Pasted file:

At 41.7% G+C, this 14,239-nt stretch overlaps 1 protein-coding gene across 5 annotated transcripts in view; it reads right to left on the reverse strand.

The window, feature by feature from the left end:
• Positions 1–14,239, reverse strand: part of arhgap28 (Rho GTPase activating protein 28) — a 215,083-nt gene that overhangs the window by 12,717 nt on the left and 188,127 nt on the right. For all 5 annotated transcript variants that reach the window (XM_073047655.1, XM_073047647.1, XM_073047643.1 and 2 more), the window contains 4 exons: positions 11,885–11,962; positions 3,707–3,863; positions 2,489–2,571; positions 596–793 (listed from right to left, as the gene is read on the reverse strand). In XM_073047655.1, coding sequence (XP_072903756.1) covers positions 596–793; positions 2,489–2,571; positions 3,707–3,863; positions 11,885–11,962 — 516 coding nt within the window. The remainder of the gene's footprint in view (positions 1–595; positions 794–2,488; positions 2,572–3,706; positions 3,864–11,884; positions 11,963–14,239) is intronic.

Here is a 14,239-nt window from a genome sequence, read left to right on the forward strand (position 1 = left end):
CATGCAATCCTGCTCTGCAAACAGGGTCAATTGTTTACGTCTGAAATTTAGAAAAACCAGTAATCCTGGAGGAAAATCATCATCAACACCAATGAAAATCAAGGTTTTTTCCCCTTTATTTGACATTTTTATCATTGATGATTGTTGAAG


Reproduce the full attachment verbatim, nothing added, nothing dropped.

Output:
At 41.7% G+C, this 14,239-nt stretch overlaps 1 protein-coding gene across 5 annotated transcripts in view; it reads right to left on the reverse strand.

The window, feature by feature from the left end:
• Positions 1–14,239, reverse strand: part of arhgap28 (Rho GTPase activating protein 28) — a 215,083-nt gene that overhangs the window by 12,717 nt on the left and 188,127 nt on the right. For all 5 annotated transcript variants that reach the window (XM_073047655.1, XM_073047647.1, XM_073047643.1 and 2 more), the window contains 4 exons: positions 11,885–11,962; positions 3,707–3,863; positions 2,489–2,571; positions 596–793 (listed from right to left, as the gene is read on the reverse strand). In XM_073047655.1, coding sequence (XP_072903756.1) covers positions 596–793; positions 2,489–2,571; positions 3,707–3,863; positions 11,885–11,962 — 516 coding nt within the window. The remainder of the gene's footprint in view (positions 1–595; positions 794–2,488; positions 2,572–3,706; positions 3,864–11,884; positions 11,963–14,239) is intronic.

Here is a 14,239-nt window from a genome sequence, read left to right on the forward strand (position 1 = left end):
CATGCAATCCTGCTCTGCAAACAGGGTCAATTGTTTACGTCTGAAATTTAGAAAAACCAGTAATCCTGGAGGAAAATCATCATCAACACCAATGAAAATCAAGGTTTTTTCCCCTTTATTTGACATTTTTATCATTGATGATTGTTGAAG